Well it's the holiday season, which means drunk driving is rampant. If you've ever had the unpleasant experience of being arrested and later charged with driving under the influence (DUI) here in California, you may have noticed something odd about the charges—there were two separate counts for the same offense. What’s up with that? Well there’s a method to the madness.
By way of background, unless you injured or killed someone, California DUIs are charged under Vehicle Code section 23152. There are multiple subdivisions, which are tailored to specific DUI violations. For example, Vehicle Code section 23152(a) prohibits driving while under the influence of alcohol specifically. By contrast, section 23152(e) prohibits driving while under the influence of a drug. And section 23152(f) prohibits driving under the combined influence of alcohol and drugs.
For standard, non-drug related DUIs, most people are charged with the following two offenses:
So why the two separate offenses? The answer is that while both charges address the same act, they are alternative theories to convicting you of DUI. What does that mean? Well, in short, it increases the chances for prosecutors to convict you. Let’s look at the following example.
Imagine two different guys—one who needs many alcoholic drinks to get drunk; the other who has only one shot of liquor and he’s dancing on tables. Let’s say the first guy—the one with higher tolerance for booze—gets pulled over and investigated for drunk driving. He submits to a breath or blood test that shows his blood alcohol content is .09 percent. In California, the legal limit is .08 percent. Although .01% higher than the legal limit, he feels perfectly fine to drive. In fact, say he performs well on all of his field sobriety tests (FSTs). So what happens if his case goes to trial? Here, because he didn’t seem under the influence of alcohol, a jury may not find him guilty of Count 1 (driving under the influence of alcohol). In other words, even though his blood alcohol was above the legal limit, the prosecutor will struggle to prove he was, in fact, under the influence when driving.
However, remember there are two counts charged. The second count means you’re guilty if the prosecutor can simply prove your blood alcohol content was .08% or more at the time you were driving. That’s it. It doesn’t matter if this guy felt or even seemed sober. He can moonwalk, do a backflip, or balance on one leg for over an hour; it doesn’t mean jack. If the evidence shows he was .08% or more while driving, this guy is technically guilty of Count 2, so the prosecutor is likely walking away with a conviction.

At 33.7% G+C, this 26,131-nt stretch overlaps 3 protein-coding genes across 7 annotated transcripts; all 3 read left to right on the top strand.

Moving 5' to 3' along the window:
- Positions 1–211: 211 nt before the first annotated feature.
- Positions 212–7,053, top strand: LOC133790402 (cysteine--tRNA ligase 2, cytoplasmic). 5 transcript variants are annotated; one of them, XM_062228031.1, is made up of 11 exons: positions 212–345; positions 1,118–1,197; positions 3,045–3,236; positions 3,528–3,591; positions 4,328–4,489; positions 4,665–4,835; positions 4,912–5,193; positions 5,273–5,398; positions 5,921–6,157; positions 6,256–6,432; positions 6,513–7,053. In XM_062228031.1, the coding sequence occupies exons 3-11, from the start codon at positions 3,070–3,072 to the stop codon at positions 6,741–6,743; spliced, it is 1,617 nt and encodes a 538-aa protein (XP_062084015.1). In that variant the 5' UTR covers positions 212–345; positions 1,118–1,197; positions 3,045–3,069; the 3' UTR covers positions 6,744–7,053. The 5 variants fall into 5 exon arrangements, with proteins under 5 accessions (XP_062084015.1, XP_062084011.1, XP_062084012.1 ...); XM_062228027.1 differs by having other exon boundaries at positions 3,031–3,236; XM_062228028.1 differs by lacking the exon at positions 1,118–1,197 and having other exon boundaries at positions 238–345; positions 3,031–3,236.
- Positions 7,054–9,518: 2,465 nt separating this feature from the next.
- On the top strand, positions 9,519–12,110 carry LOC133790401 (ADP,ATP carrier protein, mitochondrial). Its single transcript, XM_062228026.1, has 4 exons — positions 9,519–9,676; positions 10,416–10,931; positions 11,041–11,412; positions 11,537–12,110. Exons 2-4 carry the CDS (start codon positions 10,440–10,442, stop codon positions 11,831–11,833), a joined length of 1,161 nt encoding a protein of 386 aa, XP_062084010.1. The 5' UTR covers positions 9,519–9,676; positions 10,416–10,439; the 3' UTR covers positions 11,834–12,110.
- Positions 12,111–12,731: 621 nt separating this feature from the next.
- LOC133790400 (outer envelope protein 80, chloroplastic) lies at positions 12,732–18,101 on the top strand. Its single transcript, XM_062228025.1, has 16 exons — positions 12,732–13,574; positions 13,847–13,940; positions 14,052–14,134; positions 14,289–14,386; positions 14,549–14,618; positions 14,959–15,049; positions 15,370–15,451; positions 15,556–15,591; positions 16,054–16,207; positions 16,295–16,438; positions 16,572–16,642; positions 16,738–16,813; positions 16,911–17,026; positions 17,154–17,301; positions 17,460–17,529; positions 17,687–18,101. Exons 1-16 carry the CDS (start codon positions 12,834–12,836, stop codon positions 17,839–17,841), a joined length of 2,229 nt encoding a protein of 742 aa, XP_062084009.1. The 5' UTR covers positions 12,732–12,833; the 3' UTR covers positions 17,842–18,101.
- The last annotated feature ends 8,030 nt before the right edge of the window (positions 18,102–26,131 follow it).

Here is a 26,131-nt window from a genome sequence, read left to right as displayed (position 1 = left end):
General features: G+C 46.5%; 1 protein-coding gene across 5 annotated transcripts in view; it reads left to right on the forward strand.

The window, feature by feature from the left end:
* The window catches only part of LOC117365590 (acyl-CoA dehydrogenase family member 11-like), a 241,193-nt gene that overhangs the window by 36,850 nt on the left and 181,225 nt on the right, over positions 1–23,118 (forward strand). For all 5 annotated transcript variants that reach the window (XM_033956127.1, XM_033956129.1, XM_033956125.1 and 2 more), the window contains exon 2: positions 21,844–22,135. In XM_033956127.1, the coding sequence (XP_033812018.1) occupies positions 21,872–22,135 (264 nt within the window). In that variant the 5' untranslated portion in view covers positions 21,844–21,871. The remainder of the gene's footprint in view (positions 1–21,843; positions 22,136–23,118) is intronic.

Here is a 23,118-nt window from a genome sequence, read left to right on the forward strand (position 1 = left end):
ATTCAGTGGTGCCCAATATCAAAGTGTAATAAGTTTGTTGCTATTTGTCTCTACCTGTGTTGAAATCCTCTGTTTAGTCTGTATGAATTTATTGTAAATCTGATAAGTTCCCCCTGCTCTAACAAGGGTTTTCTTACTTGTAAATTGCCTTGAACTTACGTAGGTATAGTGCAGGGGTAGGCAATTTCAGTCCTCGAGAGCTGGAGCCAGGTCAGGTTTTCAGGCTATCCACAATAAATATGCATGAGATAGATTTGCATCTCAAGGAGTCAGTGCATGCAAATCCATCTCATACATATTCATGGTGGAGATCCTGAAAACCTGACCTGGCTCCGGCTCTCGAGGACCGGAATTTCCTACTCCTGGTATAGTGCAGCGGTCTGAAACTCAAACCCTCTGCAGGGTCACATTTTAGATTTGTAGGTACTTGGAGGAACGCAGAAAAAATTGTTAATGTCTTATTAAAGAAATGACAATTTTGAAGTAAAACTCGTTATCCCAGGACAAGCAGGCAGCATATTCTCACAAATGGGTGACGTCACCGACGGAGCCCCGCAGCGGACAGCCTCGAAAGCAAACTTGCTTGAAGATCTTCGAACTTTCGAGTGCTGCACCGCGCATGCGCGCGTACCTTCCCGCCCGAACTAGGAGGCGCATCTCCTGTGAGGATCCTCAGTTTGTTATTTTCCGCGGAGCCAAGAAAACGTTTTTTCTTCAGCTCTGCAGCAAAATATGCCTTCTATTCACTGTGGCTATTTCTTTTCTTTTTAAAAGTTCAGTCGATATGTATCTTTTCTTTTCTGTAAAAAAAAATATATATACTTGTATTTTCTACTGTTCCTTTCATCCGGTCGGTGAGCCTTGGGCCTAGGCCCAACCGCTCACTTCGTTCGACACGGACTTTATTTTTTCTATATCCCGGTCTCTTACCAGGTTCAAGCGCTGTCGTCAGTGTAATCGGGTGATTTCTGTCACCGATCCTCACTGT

Conversely, if the second guy who felt impaired after only one drink got behind the wheel, that too presents a potential problem for the prosecutor’s case. Let’s say after he got pulled over, his blood alcohol was only .04%, well below the legal limit. But, despite his low test result, he performs terribly on FSTs and seems drunk. In this scenario, assuming he provided a sample shortly after driving, he’s not guilty of having a blood alcohol of .08% or more (Count 2). Again, he was only .04%. HOWEVER, he could be found guilty of Count 1 (being under the influence of alcohol). He was, technically, under the influence. So, in theory, he could be found guilty of DUI even with such a low test result. As a practical matter, though, I don’t know any DAs who would file a DUI case where a driver's blood alcohol was only .04%.
Hopefully, these two examples illustrate the point of why the Legislature carved out two different charges for the same offense and why the DA takes advantage of it. In sum, the prosecutor includes the two charges to cover both scenarios of a DUI suspect who could screw up the DA's case—i.e., the heavyweight drinker who performs well on FSTs despite a high blood alcohol content and the lightweight who's blitzed and a danger to the road even though he's below the legal limit). By including both charges, the DA increases the odds of securing a conviction. And there you have it.